There has been a lot of talk about "herd immunity" and how it might be the answer to ending the coronavirus disease 2019 (COVID-19) pandemic.
The concept is simple: when a large number of people develops resistance against an illness, fewer people get sick and it becomes harder for the disease to spread.
If that sounds like a solution, that’s because theoretically, it is. But there’s a caveat.
"Achieving herd immunity is needed in order to stop the spread of COVID-19. How and when we can achieve herd immunity is the question," said Kim Carmela Co, an assistant professor of epidemiology at the UP College of Public Health.
According to the Centers for Disease Control and Prevention (CDC), there are two ways of developing immunity to a disease: through prior illness or through vaccination.
Immunity through prior illness
When a person gets sick, their immune system produces antibodies to fight off toxins such as bacteria or viruses. Those antibodies usually remain in the blood after they recover, thus giving them immunity.
In the case of COVID-19, however, it may not be a good idea to expose people to the virus just to develop herd immunity.
"Simply allowing the virus to spread in the population is not an acceptable strategy because estimates indicate that around 2-4 people per 100 cases of COVID-19 may die," Co told GMA News Online.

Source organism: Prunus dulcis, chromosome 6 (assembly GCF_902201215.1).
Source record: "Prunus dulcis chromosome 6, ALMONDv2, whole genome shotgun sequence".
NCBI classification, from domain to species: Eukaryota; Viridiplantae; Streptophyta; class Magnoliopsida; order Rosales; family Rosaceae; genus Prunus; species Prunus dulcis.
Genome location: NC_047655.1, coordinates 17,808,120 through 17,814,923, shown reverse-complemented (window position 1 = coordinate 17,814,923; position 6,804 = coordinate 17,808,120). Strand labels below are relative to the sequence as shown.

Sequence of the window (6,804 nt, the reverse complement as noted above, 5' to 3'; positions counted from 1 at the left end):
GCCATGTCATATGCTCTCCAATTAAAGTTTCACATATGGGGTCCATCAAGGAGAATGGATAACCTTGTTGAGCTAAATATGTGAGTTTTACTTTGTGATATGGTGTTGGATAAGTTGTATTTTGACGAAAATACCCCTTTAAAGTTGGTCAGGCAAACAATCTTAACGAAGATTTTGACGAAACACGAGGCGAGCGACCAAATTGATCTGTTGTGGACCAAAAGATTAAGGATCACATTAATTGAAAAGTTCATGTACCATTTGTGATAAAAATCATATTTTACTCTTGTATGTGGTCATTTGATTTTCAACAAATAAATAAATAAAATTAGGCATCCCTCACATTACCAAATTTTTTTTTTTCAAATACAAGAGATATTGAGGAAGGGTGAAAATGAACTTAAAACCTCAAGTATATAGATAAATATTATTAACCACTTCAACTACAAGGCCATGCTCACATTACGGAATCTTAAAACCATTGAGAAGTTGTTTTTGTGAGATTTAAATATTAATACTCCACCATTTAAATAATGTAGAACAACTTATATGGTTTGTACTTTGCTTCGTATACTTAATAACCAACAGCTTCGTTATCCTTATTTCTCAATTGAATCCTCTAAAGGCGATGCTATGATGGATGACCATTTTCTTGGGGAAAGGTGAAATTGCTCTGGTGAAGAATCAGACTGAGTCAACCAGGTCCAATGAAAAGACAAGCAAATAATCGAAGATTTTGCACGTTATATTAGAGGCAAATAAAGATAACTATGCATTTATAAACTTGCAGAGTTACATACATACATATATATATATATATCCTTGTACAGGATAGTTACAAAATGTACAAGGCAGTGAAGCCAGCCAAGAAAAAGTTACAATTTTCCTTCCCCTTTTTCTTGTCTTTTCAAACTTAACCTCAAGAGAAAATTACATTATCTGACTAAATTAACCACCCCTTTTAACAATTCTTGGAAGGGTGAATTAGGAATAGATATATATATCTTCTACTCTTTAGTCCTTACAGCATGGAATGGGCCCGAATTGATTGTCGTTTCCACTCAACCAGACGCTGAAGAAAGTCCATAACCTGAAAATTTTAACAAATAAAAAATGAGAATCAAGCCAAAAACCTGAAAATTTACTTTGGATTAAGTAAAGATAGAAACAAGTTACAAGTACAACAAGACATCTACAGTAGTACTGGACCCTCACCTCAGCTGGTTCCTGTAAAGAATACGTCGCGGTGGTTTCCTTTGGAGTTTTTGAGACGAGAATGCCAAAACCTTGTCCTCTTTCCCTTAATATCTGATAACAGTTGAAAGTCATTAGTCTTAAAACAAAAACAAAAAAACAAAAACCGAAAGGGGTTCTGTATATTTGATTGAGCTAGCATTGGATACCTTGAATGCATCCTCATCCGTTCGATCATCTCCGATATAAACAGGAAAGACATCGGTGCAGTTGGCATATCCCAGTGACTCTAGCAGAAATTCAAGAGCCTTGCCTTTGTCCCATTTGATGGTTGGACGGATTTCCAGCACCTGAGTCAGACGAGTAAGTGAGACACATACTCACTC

If the number of infected patients surge up to a level that the healthcare system may no longer be able to handle, this will result to even more fatalities.
"In addition, we still have to learn more about the immunity resulting from an active infection - for example on whether it leads to temporary or lifelong immunity," Co said.
Experts say it is still not clear if a recovered COVID-19 patient has successfully developed an immunity to the disease. There are also reports of recovered patients once again testing positive for the virus.
Immunity through vaccination
Vaccination, meanwhile, involves the use of a "killed or weakened infectious organism" to develop antibodies without contracting the disease itself.
"Achieving herd immunity through high vaccination rates is the main strategy for controlling infectious diseases like measles and polio," Co said.
The global scientific community is racing against time to develop a COVID-19 vaccine as soon as possible.
The fastest vaccine to be developed in history, the mumps vaccine, took four years from getting samples all the way to licensing.
However, Co said remaining on lockdown is "not a sustainable or long term approach."
Until a vaccine is rolled out, she suggested alternating between loosening and tightening of restrictions to keep the number of infections under control.
She added that "special protection measures" must be extended towards vulnerable groups, such as the elderly and those with underlying health issues.
"This cycle of relaxation and implementation of measures will likely be continued until herd immunity is achieved through the production and distribution of an effective vaccine," Co said. —MGP, GMA News